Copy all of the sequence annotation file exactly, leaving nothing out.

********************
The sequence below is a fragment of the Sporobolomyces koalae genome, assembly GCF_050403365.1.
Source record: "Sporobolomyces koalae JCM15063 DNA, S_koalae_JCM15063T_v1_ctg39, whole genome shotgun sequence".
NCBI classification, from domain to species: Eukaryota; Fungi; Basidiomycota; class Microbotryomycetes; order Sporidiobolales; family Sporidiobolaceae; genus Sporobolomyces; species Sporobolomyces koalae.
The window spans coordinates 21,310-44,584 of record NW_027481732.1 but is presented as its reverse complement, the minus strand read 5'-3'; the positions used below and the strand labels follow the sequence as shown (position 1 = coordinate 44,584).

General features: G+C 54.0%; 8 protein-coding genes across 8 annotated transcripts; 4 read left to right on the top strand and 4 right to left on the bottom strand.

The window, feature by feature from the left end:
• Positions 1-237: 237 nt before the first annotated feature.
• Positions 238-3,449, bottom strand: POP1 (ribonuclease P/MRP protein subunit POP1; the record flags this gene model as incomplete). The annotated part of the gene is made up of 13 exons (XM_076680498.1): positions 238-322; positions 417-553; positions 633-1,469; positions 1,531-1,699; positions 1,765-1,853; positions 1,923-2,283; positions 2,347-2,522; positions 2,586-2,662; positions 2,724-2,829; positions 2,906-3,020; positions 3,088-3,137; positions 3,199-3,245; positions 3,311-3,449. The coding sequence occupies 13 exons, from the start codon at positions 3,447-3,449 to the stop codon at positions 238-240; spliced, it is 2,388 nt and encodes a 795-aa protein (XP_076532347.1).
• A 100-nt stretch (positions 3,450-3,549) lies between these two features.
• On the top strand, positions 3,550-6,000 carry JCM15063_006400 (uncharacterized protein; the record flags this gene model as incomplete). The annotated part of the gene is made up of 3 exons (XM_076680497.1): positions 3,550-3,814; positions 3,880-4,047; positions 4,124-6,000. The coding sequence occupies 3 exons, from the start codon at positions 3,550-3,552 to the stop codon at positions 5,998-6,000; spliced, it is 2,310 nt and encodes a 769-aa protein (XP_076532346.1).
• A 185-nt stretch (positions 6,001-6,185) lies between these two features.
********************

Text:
The sequence below is a fragment of the Sporobolomyces koalae genome, assembly GCF_050403365.1.
Source record: "Sporobolomyces koalae JCM15063 DNA, S_koalae_JCM15063T_v1_ctg39, whole genome shotgun sequence".
NCBI classification, from domain to species: Eukaryota; Fungi; Basidiomycota; class Microbotryomycetes; order Sporidiobolales; family Sporidiobolaceae; genus Sporobolomyces; species Sporobolomyces koalae.
The window spans coordinates 21,310-44,584 of record NW_027481732.1 but is presented as its reverse complement, the minus strand read 5'-3'; the positions used below and the strand labels follow the sequence as shown (position 1 = coordinate 44,584).

General features: G+C 54.0%; 8 protein-coding genes across 8 annotated transcripts; 4 read left to right on the top strand and 4 right to left on the bottom strand.

The window, feature by feature from the left end:
• Positions 1-237: 237 nt before the first annotated feature.
• Positions 238-3,449, bottom strand: POP1 (ribonuclease P/MRP protein subunit POP1; the record flags this gene model as incomplete). The annotated part of the gene is made up of 13 exons (XM_076680498.1): positions 238-322; positions 417-553; positions 633-1,469; positions 1,531-1,699; positions 1,765-1,853; positions 1,923-2,283; positions 2,347-2,522; positions 2,586-2,662; positions 2,724-2,829; positions 2,906-3,020; positions 3,088-3,137; positions 3,199-3,245; positions 3,311-3,449. The coding sequence occupies 13 exons, from the start codon at positions 3,447-3,449 to the stop codon at positions 238-240; spliced, it is 2,388 nt and encodes a 795-aa protein (XP_076532347.1).
• A 100-nt stretch (positions 3,450-3,549) lies between these two features.
• On the top strand, positions 3,550-6,000 carry JCM15063_006400 (uncharacterized protein; the record flags this gene model as incomplete). The annotated part of the gene is made up of 3 exons (XM_076680497.1): positions 3,550-3,814; positions 3,880-4,047; positions 4,124-6,000. The coding sequence occupies 3 exons, from the start codon at positions 3,550-3,552 to the stop codon at positions 5,998-6,000; spliced, it is 2,310 nt and encodes a 769-aa protein (XP_076532346.1).
• A 185-nt stretch (positions 6,001-6,185) lies between these two features.